Latest from our Education Worker, Karen Robinson
This afternoon I did something apparently normal. I went out of the house into the beautiful March sunshine.
The roads were peaceful. Not many people about. I walked round the edge of a nearby park. The grass was fresh and green.
A few children on bikes and scooters with their parents.
And yet this was not normal.
Last night the prime minister told us that, apart from specific essential reasons, which were listed, we needed to stay inside, that to go outside for other reasons was now illegal.
An extremely urgent and crucial measure to protect people from contracting the coronavirus. Indeed there have been many voices saying we should have done this sooner.
I went to the small pharmacy on the corner, with the lovely pharmacist who takes such care with my mum’s medication.
On my last visit only one customer was allowed to enter the shop at a time, to try to stop the spread of the virus. Today I was asked to stand at the door and indicate to the staff I was there. The staff member then came to the door, opened it, I stood right back and we talked over the space on the pavement about my mum’s medication. The topic of conversation was completely normal, the setting and context horribly not.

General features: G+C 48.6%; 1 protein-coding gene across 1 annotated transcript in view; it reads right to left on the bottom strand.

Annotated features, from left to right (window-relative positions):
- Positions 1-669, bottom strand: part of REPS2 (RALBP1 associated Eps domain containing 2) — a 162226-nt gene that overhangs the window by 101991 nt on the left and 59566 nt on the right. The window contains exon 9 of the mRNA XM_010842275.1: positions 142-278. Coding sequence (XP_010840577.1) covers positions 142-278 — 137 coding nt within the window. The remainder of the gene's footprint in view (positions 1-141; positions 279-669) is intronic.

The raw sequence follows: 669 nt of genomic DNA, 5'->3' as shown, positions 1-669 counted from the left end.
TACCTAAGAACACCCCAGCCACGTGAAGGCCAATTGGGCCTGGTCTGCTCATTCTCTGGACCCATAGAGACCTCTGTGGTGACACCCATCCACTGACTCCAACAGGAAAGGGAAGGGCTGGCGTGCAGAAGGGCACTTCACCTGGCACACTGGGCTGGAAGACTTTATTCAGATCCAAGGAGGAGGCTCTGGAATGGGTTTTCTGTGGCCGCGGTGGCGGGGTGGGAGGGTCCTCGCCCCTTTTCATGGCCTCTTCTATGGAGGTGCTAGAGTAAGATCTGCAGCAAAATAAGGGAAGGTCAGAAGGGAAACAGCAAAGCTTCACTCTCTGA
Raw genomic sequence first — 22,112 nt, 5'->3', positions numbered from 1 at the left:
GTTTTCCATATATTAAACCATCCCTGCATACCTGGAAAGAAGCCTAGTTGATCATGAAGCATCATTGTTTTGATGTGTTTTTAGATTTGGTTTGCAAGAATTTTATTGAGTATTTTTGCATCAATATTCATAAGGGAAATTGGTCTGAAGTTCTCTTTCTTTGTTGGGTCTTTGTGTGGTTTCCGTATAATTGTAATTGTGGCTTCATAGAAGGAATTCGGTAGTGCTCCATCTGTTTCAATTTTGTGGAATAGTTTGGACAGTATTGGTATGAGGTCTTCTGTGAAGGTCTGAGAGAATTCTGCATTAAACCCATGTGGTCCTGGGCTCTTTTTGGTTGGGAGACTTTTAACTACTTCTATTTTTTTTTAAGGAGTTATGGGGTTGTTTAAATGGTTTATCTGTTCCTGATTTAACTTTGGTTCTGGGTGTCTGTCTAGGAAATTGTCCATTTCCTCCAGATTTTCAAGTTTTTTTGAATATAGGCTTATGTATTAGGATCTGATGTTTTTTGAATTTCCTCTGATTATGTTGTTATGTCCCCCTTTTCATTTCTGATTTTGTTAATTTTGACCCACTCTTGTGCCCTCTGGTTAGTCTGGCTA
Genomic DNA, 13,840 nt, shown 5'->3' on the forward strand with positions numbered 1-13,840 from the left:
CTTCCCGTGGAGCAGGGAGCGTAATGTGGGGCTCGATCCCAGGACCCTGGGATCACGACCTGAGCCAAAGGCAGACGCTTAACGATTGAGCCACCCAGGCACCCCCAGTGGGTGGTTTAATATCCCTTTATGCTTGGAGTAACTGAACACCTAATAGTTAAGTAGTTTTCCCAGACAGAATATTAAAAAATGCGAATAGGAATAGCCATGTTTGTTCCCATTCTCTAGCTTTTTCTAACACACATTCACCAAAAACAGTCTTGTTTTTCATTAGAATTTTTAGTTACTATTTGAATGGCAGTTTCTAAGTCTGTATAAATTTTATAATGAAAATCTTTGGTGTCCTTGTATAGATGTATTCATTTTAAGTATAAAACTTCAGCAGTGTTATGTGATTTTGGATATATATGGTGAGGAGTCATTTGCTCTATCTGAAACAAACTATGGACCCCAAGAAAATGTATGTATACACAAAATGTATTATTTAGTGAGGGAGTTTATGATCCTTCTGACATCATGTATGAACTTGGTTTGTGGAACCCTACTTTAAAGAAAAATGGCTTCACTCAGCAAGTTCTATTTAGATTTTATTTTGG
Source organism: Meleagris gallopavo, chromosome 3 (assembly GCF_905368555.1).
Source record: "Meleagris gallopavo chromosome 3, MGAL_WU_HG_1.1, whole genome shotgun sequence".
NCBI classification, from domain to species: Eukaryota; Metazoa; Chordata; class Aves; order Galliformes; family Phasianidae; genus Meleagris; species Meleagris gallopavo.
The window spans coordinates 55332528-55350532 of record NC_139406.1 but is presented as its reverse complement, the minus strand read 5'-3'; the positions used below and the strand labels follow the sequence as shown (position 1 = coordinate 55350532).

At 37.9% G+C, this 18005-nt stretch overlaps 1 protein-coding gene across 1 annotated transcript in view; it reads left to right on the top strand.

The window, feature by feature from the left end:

I exchanged a few words with a nursing assistant also waiting outside. She shook her head and said it felt surreal. I nodded. My brain was struggling, really struggling, to take it in. Things looked normal, the sunshine was beautiful, and yet there was an unseen horror, in the background, terrifying us.
Later I realised it reminded me of a feeling I’d had in a totally different context: standing outside the nuclear weapons base at Faslane on a beautifully sunny day in December.
I went there as part of a group from the 15th International Conference on War Tax Resistance and Peace Tax Campaigns.
That night I wrote: “Still feeling quiet, and part of me frightened and frozen inside. Went to HM Naval Base Clyde today, where submarines carrying the UK’s Trident nuclear weapons are based. Almost impossible to take in the horror, alongside the beauty.”
In one way there’s no link, a microscopic virus, a nuclear weapons base. And yet … Finding it very difficult to comprehend the scale of a horror because it is not immediately in front of us, we can’t see it. Things looking normal. Feeling terrified in the face of a horror. Very human fear.
Very human vulnerability. An unimaginable horror demanding we totally re-set our priorities. Make drastically different decisions.
The National Audit Office estimated that the UK spent £5.2 billion on its nuclear weapons programme in 2018 / 2019. We paid for that £5.2 billion through our taxes.
Now, in March 2020, what do we wish that money had been spent on?